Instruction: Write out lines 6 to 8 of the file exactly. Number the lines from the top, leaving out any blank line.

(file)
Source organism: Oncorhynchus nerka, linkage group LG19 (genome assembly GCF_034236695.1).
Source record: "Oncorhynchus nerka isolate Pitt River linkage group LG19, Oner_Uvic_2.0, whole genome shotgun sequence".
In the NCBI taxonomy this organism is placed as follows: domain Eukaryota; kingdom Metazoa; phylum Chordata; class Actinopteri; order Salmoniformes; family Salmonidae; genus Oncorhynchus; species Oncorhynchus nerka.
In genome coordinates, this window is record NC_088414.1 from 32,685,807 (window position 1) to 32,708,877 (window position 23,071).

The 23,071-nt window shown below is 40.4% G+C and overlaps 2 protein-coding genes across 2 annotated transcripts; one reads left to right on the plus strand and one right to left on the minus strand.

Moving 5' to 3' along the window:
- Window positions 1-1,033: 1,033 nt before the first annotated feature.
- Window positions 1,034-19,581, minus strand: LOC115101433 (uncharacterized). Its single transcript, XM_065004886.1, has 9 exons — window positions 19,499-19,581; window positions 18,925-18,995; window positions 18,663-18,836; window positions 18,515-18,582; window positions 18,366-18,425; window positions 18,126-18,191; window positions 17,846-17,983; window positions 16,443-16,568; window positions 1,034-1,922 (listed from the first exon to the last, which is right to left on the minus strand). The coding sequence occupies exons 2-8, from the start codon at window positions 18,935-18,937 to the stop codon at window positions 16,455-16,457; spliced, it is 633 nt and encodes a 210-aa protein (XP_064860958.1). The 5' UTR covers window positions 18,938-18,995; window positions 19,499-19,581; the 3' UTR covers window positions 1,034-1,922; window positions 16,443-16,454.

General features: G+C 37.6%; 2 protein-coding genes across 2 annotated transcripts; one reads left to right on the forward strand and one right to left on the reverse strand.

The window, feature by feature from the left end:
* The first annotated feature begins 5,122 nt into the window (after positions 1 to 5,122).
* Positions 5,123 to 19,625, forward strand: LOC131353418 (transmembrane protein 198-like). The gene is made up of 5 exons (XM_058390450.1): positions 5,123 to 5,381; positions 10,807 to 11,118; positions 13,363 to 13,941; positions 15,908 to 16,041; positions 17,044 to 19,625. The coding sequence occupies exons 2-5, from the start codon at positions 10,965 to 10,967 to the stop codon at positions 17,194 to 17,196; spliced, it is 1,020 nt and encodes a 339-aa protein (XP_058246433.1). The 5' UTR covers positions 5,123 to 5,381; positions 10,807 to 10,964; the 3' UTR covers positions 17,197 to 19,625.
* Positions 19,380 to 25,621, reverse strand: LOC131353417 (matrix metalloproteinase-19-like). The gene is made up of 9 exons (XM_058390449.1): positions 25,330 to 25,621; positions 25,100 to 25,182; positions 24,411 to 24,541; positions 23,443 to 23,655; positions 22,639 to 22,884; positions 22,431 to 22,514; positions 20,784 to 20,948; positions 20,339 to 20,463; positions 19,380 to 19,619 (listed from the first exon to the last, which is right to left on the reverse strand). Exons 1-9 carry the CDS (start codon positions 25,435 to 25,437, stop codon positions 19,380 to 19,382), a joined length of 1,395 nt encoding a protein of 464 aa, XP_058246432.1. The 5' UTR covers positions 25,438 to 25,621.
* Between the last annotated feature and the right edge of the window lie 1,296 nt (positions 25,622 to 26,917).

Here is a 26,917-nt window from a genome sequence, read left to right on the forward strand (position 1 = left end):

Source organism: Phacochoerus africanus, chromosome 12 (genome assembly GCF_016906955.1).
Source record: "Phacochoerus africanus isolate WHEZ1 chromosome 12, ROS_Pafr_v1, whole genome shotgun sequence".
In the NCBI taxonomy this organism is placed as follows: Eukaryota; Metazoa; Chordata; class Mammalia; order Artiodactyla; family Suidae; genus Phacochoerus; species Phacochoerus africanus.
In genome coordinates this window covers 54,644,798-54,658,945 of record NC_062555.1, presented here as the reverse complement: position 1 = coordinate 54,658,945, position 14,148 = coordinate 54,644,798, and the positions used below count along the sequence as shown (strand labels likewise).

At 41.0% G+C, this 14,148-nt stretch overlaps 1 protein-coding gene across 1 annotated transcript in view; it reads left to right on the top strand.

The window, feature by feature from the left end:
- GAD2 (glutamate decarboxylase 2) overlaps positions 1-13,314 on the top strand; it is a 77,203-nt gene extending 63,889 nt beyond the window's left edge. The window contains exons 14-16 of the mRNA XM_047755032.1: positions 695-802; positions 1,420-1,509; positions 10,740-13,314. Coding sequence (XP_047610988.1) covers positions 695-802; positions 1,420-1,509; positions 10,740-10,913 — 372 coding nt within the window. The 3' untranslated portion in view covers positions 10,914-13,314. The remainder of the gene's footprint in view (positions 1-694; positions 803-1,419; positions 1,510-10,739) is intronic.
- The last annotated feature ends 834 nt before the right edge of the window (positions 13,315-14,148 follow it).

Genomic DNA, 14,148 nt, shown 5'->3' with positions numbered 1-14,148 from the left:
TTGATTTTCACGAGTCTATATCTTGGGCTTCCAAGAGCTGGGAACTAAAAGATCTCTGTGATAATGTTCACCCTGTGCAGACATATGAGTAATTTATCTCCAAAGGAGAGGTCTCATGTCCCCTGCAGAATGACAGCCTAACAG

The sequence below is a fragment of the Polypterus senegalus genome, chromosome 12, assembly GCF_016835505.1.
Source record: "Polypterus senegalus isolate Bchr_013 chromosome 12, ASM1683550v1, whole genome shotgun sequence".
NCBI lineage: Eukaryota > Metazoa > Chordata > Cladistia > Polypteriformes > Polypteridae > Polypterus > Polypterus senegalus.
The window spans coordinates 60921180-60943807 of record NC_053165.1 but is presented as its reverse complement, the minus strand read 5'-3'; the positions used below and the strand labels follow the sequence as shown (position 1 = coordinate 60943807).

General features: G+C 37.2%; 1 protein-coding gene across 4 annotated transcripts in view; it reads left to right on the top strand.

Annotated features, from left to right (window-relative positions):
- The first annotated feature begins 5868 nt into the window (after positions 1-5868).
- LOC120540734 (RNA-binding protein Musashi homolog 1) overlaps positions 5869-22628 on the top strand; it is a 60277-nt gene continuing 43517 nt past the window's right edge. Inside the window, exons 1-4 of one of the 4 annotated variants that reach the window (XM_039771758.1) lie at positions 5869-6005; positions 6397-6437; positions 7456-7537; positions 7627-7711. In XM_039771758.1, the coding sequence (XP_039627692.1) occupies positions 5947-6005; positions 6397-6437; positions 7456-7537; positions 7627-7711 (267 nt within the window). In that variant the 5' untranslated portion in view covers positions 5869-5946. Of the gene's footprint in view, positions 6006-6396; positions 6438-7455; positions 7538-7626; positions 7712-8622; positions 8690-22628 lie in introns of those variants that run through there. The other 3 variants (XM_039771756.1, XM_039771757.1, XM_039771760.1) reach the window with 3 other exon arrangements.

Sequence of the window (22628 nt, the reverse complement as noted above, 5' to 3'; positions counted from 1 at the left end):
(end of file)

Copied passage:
Moving 5' to 3' along the window:
- Window positions 1-1,033: 1,033 nt before the first annotated feature.
- Window positions 1,034-19,581, minus strand: LOC115101433 (uncharacterized). Its single transcript, XM_065004886.1, has 9 exons — window positions 19,499-19,581; window positions 18,925-18,995; window positions 18,663-18,836; window positions 18,515-18,582; window positions 18,366-18,425; window positions 18,126-18,191; window positions 17,846-17,983; window positions 16,443-16,568; window positions 1,034-1,922 (listed from the first exon to the last, which is right to left on the minus strand). The coding sequence occupies exons 2-8, from the start codon at window positions 18,935-18,937 to the stop codon at window positions 16,455-16,457; spliced, it is 633 nt and encodes a 210-aa protein (XP_064860958.1). The 5' UTR covers window positions 18,938-18,995; window positions 19,499-19,581; the 3' UTR covers window positions 1,034-1,922; window positions 16,443-16,454.